Here’s our most recent Cubelets video.  Some things have changed, but it’s surprising how much has not.

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The Ed Tech and Makerspace movements ask teachers to learn alongside our students more than ever before. This results in many classrooms being facilitated through some version of informal conferencing, where all the students (either on their own or in groups) are working on a task while the teacher floats between groups assessing understanding, helping students overcome struggles, and providing guidance for meaningful extensions of the day’s learning objectives.

But our classrooms are still full of diverse learners and it is incredibly difficult to support all of our learners at their level when we are learning alongside them. Luckily, we educators have at least one big advantage: We’re adults.

We’ve lived through life, amassed a variety of experiences, and so our brains have developed beyond the brains of our students. This makes our think-alouds extremely valuable learning tools. Still, at times I have found myself in the middle of an inquiry lesson where I was stumped about how to differentiate the content for my learners. I walked away knowing my questions had been too vague and, while anchored in the right mindset, had done little to push my learners through their zones of proximal development.

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One of the things I love about my role at Modular Robotics is collaborating with educators all around the world. And you know what?  We all run our classrooms a little differently! This variance makes it extra tricky for me to write content that meets everyone’s needs, so that’s what this blog post is all about. Let’s review some of the most common classroom structures where I find Cubelets:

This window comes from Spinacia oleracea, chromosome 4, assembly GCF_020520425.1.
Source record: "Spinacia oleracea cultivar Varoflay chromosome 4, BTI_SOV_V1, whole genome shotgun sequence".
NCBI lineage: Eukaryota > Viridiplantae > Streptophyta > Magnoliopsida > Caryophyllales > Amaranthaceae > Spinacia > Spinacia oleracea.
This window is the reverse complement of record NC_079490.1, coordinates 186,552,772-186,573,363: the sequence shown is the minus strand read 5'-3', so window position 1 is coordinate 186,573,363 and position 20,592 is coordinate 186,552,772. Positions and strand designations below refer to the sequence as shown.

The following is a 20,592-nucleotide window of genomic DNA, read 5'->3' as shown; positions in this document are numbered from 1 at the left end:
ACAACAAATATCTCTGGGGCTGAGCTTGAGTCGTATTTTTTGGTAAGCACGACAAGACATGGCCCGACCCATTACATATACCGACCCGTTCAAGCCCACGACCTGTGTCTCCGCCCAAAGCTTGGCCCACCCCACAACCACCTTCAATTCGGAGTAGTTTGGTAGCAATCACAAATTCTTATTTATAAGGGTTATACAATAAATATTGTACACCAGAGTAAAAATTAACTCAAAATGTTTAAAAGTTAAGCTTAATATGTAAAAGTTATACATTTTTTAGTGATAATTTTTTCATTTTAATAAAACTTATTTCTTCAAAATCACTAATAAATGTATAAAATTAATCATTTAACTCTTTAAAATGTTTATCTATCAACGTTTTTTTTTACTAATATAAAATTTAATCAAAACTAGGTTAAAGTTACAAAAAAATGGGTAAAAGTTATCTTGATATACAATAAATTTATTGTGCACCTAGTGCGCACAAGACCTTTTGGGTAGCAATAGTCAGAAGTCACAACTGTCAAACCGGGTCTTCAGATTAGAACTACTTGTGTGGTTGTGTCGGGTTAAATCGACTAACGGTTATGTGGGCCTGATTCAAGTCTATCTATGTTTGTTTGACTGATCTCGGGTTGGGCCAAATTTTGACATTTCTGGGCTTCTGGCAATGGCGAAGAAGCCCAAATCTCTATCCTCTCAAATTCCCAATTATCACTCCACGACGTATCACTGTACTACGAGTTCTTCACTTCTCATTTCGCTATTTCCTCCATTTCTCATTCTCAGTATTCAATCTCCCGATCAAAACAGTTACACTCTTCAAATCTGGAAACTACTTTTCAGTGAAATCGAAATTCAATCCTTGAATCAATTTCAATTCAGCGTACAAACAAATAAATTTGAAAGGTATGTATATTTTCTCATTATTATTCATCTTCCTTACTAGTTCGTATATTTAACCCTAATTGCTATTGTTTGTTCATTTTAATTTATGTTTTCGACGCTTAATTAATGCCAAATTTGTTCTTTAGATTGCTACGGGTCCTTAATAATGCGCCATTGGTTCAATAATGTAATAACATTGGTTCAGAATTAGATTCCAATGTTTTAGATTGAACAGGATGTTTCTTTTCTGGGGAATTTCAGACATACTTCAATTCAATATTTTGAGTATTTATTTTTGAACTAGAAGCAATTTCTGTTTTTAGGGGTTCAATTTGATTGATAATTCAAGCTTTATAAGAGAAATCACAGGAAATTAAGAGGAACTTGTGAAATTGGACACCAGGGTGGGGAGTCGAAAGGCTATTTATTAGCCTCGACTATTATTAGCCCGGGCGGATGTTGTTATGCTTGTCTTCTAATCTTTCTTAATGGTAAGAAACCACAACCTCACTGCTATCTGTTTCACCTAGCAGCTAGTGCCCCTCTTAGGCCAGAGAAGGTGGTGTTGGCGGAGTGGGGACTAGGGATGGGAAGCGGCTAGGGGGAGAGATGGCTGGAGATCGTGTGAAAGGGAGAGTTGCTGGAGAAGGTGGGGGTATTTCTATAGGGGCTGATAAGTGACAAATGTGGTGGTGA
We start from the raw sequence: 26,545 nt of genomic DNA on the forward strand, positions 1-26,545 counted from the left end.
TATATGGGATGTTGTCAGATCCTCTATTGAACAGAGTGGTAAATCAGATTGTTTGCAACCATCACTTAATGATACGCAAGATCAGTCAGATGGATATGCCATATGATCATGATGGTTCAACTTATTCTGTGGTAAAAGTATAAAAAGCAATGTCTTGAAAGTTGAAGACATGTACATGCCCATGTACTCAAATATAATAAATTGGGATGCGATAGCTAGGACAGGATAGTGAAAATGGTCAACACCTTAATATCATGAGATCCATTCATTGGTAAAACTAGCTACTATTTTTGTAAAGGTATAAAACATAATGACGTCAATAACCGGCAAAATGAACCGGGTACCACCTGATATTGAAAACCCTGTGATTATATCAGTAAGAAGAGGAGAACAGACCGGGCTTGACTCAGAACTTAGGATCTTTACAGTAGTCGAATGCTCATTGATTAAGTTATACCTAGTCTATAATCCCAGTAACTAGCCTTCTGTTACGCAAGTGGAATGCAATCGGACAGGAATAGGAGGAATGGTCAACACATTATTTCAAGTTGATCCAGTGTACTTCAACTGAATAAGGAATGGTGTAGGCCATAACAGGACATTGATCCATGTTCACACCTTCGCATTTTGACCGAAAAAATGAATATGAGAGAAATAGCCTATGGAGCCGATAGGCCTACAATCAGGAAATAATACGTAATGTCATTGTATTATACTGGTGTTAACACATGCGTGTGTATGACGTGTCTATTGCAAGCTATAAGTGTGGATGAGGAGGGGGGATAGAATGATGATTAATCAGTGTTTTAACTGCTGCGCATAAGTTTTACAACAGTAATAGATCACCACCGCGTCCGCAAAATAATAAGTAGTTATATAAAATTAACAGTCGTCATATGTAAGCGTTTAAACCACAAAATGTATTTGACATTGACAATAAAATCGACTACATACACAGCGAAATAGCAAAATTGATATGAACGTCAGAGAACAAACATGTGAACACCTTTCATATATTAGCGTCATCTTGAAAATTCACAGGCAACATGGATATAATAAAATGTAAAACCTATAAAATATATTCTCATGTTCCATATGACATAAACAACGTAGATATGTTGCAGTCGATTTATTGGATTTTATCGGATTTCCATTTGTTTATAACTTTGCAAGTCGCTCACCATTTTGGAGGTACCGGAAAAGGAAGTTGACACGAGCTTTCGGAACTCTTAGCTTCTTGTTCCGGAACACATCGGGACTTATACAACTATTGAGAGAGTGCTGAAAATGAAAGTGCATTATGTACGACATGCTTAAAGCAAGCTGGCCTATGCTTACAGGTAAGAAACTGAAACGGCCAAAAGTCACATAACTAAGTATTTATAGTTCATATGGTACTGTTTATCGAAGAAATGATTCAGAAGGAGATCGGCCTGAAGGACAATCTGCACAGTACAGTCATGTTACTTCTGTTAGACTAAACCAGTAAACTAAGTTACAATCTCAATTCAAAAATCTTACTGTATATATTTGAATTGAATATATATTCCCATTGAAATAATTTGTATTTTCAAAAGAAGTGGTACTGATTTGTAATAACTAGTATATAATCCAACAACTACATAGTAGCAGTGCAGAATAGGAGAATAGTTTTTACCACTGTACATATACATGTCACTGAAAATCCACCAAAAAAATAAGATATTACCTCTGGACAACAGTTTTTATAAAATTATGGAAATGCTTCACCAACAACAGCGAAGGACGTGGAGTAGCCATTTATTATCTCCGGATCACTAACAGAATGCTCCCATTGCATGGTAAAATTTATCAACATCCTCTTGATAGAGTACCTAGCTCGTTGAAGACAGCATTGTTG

CC5- class chart

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Indeed you can!  Do you know what a Turing Machine is? It’s a type of a computer, or, well, it’s a model of a computer. A simplified computer, with a memory tape and a read/write head that moves back and forth along the tape. It’s a funny little type of a computer, but it’s interesting in that with a Turing Machine, you can do any kind of digital computation that we can think of. Maybe not in a super optimized fashion, but… LOOK! Here’s a Turing Machine made with Cubelets and some LEGO bricks:

This construction was built by Genaro J. Martínez and students and collaborators at ALIROB (Artificial Life Robotics Lab) in Mexico. I think it’s brilliant. There’s a web site with a few more videos and all of the code has been published there too. You’ll see a ton of neat little programming features in these robots:  Rotate Cubelets, for example, can only be controlled by specifying a speed, not a position.  Check out how they use a distance Cubelet as a “stop” to recalibrate the little swinging arm after each swing.

Most of the Cubelets we make end up in elementary or middle school classrooms.   So we spend a lot of time working on making Cubelets accessible, educational, and intriguing: focusing on the low-threshold aspects more than the high-ceiling aspects.  It’s nice to be reminded that Cubelets are actually a universal computational material, a medium, capable of supporting some pretty advanced thought experiments.

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We call it tactile coding, but you may have heard it called “physical computing”, and it’s becoming a movement.